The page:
As domestic violence forces women, children into homelessness, shelters work to help
Greene now manages the Ina Mae Greene Foundation, a nonprofit organization in memory of her lost relatives, based in Dallas. She is also releasing a book, "Blood Relatives," that chronicles her and her family's experience with domestic violence.
Her foundation members work with women in the community to raise awareness about relationship violence and help them avoid a common peril of domestic abuse: homelessness.
"We want to make women aware of what their options are," she said. "Many women may not have anywhere to go."
Often times an angry or abusive ex-partner will attempt to take back control of the relationship through financial manipulation and sabotage. This can include destroying credit or sabotaging future job prospects for the women, as well as emptying a joint bank account of all assets, said Rene Renick, vice president of programs and emerging issues at the National Network to End Domestic Violence.
Because of this, she stressed the importance of maintaining financial independence or having a general plan when exiting an abusive relationship.
"Physical safety is really important but so is financial safety," she said. "Protect yourself by knowing where your assets are before it gets to the point that you need a court order."
Menard referred to this as economic abuse and said ruined credit or damaged property by an abusive partner often leads to housing instability for women who are not financially independent.
Opening a separate and personal savings account or even saving change received at the grocery store can be a safe way to save money that does not alert the partner and allows for some financial stability in the event of separation, Renick suggested.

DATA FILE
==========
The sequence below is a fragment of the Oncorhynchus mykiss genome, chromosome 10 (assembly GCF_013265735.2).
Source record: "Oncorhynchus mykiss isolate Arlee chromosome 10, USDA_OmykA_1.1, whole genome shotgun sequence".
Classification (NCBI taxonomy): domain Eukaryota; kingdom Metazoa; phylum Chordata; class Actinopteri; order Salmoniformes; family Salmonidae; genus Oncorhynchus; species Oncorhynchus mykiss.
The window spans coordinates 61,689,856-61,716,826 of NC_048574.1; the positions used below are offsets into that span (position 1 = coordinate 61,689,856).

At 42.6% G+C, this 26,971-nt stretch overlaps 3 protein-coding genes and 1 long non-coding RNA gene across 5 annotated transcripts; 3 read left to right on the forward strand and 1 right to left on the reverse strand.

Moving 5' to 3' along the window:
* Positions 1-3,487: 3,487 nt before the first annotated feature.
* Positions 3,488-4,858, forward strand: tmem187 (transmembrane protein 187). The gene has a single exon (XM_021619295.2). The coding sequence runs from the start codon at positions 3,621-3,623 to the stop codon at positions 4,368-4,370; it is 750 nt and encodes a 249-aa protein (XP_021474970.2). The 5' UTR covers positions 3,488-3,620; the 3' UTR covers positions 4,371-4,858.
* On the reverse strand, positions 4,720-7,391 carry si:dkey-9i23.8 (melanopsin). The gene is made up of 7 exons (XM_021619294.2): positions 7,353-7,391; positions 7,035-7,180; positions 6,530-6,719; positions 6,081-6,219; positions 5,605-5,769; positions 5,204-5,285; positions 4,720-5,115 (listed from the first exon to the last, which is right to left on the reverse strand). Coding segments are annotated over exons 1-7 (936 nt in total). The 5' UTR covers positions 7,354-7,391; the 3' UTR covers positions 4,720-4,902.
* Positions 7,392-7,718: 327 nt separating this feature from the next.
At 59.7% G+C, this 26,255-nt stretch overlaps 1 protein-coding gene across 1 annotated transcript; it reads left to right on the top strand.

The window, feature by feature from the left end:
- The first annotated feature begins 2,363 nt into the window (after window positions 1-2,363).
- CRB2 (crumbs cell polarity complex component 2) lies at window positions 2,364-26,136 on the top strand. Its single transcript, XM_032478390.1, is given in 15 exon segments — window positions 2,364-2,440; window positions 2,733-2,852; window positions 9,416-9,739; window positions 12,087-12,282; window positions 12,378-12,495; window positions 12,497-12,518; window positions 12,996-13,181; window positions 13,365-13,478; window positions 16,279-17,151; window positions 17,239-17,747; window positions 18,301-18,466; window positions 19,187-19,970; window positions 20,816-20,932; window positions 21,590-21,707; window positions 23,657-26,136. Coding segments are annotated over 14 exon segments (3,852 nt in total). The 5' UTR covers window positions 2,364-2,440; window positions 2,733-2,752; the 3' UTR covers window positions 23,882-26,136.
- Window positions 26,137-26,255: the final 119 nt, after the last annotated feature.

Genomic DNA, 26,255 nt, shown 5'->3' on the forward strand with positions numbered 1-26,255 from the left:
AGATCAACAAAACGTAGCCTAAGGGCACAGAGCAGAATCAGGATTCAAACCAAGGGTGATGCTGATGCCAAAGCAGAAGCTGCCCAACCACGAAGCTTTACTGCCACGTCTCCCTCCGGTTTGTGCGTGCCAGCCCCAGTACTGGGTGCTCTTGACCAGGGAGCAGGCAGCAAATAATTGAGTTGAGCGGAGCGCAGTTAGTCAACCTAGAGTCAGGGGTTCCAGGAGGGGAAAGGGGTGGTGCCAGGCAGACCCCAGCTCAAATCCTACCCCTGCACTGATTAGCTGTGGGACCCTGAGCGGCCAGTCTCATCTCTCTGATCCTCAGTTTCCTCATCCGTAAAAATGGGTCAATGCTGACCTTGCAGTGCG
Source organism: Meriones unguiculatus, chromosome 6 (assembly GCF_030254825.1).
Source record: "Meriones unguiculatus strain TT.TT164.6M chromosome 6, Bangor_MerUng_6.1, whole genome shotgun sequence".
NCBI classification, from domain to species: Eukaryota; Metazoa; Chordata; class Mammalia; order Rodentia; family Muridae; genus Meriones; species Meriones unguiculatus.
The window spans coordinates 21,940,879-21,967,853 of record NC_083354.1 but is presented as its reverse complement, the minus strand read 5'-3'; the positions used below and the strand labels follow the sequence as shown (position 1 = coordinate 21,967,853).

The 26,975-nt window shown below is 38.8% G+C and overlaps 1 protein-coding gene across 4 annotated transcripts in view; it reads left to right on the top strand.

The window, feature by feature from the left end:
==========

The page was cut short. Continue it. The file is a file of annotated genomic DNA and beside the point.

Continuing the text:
"Too many women leave a relationship and then a couple days later find that their bank account has been drained," she said. "Save anything you can and put it aside in a way that's safe."
Abusers even go as far as to call landlords to prevent their partner from being accepted in a new living situation, Berg said.
"It usually is a very domineering kind of situation," he said. "The man wants to take away any chance the women has of living independently. That makes it really hard to maintain housing stability."
Domestic violence shelters
Domestic violence shelters differ from homeless shelters in that they generally have more specific resources for victims of domestic violence. Their main role is to provide an immediate safe place for women who are fleeing from domestic violence, Berg said.
Domestic violence shelters also provide counseling and resources that can help prevent violence from occurring again.
"We have services that didn't exist in the last 30 years," Menard said. "There has been greater collaboration between homeless shelters and domestic violence shelters, and that is an amazingly important response."
Experts cite the economic downturn as a problem for domestic violence shelters. Renick said funding needs to be a priority because programs have been affected by reductions in state budgets. Domestic violence shelters are also seeing fewer donations lately, but more demand for their services, she said.
Overcrowding, especially in smaller cities, also becomes a major issue. If a woman's life is not in immediate danger, she will likely be put on a waiting list for domestic violence shelter services, Greene said.
When women are turned away from or cannot access domestic violence shelters, they often end up homeless, Menard said.
"When these services don't exist or aren't accessible, it makes it more difficult for someone dealing with homelessness," she said. "Some programs are forced to turn victims away, and these women end up under bridges and on the streets."
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